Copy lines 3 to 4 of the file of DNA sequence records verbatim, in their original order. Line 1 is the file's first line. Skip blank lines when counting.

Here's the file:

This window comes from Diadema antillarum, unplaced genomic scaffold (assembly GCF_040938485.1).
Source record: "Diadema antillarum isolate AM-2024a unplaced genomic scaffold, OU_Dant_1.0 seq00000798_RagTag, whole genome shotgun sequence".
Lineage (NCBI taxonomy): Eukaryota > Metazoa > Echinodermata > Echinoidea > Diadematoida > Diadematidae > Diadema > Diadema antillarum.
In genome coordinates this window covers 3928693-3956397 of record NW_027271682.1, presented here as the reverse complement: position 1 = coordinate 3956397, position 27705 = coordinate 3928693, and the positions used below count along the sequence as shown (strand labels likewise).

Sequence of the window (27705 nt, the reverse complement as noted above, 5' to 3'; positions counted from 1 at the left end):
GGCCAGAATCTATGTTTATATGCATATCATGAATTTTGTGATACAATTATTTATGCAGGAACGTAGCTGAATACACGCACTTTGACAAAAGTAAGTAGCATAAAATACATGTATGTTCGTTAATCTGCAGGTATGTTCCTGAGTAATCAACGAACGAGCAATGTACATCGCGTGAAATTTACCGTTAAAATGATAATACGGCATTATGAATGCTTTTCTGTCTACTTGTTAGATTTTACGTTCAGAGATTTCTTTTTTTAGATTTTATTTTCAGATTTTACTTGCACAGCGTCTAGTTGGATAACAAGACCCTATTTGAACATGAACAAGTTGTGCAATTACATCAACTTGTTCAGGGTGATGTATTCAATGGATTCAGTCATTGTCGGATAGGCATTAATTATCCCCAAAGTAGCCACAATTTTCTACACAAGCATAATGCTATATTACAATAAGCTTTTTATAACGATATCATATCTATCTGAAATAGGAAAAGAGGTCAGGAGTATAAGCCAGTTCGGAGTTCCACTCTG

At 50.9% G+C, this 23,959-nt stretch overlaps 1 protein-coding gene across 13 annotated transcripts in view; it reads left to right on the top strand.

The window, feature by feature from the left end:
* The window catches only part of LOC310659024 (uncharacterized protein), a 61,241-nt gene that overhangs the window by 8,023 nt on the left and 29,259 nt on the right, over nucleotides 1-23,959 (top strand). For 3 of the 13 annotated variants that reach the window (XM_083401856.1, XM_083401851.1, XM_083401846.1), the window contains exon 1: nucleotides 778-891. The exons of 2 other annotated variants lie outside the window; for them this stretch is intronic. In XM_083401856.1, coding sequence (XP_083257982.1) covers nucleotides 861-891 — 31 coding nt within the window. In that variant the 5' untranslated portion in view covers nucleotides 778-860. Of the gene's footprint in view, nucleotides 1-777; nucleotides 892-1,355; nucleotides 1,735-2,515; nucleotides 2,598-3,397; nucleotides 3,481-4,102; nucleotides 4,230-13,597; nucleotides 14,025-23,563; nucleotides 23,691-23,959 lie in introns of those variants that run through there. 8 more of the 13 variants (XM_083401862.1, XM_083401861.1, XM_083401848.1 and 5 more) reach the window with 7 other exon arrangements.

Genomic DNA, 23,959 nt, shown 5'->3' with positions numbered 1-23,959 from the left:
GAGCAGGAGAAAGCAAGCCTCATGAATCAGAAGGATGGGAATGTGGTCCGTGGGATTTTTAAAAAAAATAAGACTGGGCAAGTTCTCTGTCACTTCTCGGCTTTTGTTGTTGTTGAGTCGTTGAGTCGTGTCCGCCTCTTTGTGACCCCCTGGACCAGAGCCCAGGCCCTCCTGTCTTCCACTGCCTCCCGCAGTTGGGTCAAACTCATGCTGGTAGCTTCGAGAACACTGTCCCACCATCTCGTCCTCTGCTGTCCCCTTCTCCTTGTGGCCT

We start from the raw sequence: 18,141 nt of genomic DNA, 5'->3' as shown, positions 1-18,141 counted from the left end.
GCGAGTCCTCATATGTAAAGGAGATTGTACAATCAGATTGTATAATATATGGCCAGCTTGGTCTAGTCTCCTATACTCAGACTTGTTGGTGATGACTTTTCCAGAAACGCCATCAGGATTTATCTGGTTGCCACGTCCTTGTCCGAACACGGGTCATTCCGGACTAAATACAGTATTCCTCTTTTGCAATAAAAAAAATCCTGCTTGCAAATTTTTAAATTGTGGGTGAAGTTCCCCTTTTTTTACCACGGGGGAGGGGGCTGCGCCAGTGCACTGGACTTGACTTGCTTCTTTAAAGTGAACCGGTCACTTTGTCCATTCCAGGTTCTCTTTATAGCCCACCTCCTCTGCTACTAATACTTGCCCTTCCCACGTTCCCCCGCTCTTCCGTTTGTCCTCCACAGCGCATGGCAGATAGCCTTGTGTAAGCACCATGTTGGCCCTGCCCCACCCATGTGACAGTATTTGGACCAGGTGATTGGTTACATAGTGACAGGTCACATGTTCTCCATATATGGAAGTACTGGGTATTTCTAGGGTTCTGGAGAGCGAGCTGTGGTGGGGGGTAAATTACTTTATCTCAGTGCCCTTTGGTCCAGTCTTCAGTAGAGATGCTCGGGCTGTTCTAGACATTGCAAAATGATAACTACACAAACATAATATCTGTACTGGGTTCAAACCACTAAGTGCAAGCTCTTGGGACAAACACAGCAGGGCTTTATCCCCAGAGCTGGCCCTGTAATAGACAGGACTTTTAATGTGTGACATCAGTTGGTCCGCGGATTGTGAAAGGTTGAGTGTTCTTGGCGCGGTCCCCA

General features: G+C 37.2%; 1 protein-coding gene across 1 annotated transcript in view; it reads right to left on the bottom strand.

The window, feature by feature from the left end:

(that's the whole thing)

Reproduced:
Lineage (NCBI taxonomy): Eukaryota > Metazoa > Echinodermata > Echinoidea > Diadematoida > Diadematidae > Diadema > Diadema antillarum.
In genome coordinates this window covers 3928693-3956397 of record NW_027271682.1, presented here as the reverse complement: position 1 = coordinate 3956397, position 27705 = coordinate 3928693, and the positions used below count along the sequence as shown (strand labels likewise).